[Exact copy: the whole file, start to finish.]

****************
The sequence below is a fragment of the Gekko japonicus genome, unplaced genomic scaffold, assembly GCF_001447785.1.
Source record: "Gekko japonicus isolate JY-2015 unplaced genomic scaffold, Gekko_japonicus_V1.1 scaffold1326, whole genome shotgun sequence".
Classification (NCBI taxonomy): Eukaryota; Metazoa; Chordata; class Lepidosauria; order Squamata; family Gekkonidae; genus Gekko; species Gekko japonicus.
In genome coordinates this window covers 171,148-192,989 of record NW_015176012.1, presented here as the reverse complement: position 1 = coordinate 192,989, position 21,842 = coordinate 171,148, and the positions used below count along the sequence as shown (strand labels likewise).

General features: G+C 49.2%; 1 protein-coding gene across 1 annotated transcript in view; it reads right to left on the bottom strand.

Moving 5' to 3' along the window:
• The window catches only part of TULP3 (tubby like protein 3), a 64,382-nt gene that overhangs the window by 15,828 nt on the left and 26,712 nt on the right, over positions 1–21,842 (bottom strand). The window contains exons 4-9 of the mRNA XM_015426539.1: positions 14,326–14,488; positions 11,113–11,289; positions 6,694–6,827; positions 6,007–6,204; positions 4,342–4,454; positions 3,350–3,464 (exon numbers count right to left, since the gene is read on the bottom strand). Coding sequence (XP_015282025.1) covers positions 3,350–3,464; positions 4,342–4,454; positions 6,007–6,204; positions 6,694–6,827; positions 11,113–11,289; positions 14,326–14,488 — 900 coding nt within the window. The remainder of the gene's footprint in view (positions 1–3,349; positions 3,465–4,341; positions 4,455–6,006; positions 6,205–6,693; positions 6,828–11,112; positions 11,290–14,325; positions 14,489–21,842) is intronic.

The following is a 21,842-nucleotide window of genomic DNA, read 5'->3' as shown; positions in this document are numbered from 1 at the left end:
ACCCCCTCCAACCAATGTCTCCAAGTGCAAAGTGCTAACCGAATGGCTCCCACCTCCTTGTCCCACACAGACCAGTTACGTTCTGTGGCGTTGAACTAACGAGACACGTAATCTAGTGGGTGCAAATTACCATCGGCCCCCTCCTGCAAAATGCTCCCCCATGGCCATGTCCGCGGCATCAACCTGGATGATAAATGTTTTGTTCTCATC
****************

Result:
The sequence below is a fragment of the Gekko japonicus genome, unplaced genomic scaffold, assembly GCF_001447785.1.
Source record: "Gekko japonicus isolate JY-2015 unplaced genomic scaffold, Gekko_japonicus_V1.1 scaffold1326, whole genome shotgun sequence".
Classification (NCBI taxonomy): Eukaryota; Metazoa; Chordata; class Lepidosauria; order Squamata; family Gekkonidae; genus Gekko; species Gekko japonicus.
In genome coordinates this window covers 171,148-192,989 of record NW_015176012.1, presented here as the reverse complement: position 1 = coordinate 192,989, position 21,842 = coordinate 171,148, and the positions used below count along the sequence as shown (strand labels likewise).

General features: G+C 49.2%; 1 protein-coding gene across 1 annotated transcript in view; it reads right to left on the bottom strand.

Moving 5' to 3' along the window:
• The window catches only part of TULP3 (tubby like protein 3), a 64,382-nt gene that overhangs the window by 15,828 nt on the left and 26,712 nt on the right, over positions 1–21,842 (bottom strand). The window contains exons 4-9 of the mRNA XM_015426539.1: positions 14,326–14,488; positions 11,113–11,289; positions 6,694–6,827; positions 6,007–6,204; positions 4,342–4,454; positions 3,350–3,464 (exon numbers count right to left, since the gene is read on the bottom strand). Coding sequence (XP_015282025.1) covers positions 3,350–3,464; positions 4,342–4,454; positions 6,007–6,204; positions 6,694–6,827; positions 11,113–11,289; positions 14,326–14,488 — 900 coding nt within the window. The remainder of the gene's footprint in view (positions 1–3,349; positions 3,465–4,341; positions 4,455–6,006; positions 6,205–6,693; positions 6,828–11,112; positions 11,290–14,325; positions 14,489–21,842) is intronic.

The following is a 21,842-nucleotide window of genomic DNA, read 5'->3' as shown; positions in this document are numbered from 1 at the left end:
ACCCCCTCCAACCAATGTCTCCAAGTGCAAAGTGCTAACCGAATGGCTCCCACCTCCTTGTCCCACACAGACCAGTTACGTTCTGTGGCGTTGAACTAACGAGACACGTAATCTAGTGGGTGCAAATTACCATCGGCCCCCTCCTGCAAAATGCTCCCCCATGGCCATGTCCGCGGCATCAACCTGGATGATAAATGTTTTGTTCTCATC